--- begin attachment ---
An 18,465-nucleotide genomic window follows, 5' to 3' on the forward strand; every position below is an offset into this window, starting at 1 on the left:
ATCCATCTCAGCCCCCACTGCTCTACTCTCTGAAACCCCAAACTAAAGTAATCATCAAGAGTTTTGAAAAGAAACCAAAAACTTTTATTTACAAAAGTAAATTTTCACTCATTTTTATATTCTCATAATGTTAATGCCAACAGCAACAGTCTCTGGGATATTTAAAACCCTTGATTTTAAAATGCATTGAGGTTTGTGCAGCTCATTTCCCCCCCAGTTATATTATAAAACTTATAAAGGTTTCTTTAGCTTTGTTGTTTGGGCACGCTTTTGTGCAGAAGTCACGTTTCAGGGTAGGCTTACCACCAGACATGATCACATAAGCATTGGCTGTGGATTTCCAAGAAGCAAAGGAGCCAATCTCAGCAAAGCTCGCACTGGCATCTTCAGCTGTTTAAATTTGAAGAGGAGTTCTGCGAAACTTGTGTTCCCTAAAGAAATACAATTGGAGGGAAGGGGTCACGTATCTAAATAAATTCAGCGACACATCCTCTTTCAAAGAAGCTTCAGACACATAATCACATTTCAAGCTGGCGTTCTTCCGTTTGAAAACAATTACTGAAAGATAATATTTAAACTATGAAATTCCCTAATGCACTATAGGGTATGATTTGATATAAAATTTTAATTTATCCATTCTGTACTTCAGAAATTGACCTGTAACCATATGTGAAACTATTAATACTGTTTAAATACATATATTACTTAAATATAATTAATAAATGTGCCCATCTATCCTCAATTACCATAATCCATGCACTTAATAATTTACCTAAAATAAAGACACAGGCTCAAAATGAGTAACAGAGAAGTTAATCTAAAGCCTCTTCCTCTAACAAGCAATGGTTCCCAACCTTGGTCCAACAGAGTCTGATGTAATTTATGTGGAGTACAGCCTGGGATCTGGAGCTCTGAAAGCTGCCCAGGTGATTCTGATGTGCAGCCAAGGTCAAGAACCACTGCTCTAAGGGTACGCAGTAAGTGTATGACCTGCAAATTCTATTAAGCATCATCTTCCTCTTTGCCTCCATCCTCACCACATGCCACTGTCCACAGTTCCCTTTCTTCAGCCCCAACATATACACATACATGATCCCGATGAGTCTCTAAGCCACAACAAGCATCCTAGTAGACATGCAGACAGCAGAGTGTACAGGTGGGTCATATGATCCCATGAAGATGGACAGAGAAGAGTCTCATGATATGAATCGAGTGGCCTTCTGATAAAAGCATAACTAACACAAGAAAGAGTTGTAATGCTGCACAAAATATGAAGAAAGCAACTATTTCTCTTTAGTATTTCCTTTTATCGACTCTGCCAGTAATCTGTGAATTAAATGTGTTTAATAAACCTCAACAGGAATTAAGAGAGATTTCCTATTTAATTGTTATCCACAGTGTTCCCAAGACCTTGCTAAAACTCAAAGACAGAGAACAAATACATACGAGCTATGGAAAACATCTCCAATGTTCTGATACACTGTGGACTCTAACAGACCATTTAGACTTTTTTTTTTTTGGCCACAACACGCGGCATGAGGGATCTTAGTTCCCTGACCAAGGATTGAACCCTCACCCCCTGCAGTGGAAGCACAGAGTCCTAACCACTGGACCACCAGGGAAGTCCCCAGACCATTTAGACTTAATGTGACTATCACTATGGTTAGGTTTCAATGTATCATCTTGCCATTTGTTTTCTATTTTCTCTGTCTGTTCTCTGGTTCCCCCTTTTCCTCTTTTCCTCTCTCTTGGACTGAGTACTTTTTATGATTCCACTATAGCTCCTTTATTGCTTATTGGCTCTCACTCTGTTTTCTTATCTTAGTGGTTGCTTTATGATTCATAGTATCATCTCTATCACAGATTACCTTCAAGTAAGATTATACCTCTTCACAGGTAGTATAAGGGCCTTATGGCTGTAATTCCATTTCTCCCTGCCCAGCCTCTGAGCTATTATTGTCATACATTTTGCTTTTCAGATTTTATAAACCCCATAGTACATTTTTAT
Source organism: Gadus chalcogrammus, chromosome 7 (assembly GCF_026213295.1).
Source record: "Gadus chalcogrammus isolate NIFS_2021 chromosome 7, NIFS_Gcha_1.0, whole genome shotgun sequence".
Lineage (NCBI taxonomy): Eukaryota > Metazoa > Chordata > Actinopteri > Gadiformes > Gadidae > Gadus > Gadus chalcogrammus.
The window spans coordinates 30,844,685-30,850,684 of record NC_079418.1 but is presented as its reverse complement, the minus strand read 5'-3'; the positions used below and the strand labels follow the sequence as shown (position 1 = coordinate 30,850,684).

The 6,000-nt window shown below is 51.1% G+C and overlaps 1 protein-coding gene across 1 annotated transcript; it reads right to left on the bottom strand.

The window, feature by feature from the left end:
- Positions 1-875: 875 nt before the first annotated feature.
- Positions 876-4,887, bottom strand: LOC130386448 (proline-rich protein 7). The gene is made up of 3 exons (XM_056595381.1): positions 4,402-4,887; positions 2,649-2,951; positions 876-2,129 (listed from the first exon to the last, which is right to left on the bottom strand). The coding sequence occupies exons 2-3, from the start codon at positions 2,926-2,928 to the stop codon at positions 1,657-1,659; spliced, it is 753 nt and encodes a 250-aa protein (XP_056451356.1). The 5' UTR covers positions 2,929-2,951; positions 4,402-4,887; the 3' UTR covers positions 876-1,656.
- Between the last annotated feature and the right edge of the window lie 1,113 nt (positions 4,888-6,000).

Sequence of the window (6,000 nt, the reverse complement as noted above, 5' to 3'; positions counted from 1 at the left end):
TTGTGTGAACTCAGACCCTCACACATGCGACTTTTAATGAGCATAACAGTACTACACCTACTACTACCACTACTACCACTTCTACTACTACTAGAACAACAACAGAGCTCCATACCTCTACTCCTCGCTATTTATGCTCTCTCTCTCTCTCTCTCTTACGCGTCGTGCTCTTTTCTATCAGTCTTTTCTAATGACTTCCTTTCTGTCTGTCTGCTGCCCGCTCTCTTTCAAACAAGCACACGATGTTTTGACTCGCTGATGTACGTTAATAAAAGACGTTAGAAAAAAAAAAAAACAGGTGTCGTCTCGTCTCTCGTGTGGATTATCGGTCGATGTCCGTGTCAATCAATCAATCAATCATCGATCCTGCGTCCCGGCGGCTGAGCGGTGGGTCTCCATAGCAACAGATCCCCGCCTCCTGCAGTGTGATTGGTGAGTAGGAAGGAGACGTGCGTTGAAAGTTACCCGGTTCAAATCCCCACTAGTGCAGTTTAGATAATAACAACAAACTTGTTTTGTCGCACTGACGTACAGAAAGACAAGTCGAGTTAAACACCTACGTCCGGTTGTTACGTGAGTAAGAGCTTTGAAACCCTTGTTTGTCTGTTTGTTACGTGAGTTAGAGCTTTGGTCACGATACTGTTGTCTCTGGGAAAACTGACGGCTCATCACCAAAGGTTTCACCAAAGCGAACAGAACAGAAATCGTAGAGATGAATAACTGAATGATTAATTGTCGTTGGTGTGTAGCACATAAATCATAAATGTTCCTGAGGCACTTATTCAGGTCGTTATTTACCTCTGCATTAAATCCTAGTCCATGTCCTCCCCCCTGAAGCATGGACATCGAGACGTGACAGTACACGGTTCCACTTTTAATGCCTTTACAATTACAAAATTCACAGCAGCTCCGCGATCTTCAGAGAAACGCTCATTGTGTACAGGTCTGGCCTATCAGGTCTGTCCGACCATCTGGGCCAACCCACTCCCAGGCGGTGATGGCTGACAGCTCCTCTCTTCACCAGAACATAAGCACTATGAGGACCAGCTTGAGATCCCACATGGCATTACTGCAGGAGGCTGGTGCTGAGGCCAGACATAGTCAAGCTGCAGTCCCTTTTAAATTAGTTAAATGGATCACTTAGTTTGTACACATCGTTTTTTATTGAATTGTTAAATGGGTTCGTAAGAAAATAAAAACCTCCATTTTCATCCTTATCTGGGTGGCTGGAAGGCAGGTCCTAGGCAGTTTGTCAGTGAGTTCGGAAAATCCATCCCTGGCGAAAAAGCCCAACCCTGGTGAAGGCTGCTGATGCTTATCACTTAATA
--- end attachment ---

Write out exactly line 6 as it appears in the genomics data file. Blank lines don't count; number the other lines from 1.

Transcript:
The window spans coordinates 30,844,685-30,850,684 of record NC_079418.1 but is presented as its reverse complement, the minus strand read 5'-3'; the positions used below and the strand labels follow the sequence as shown (position 1 = coordinate 30,850,684).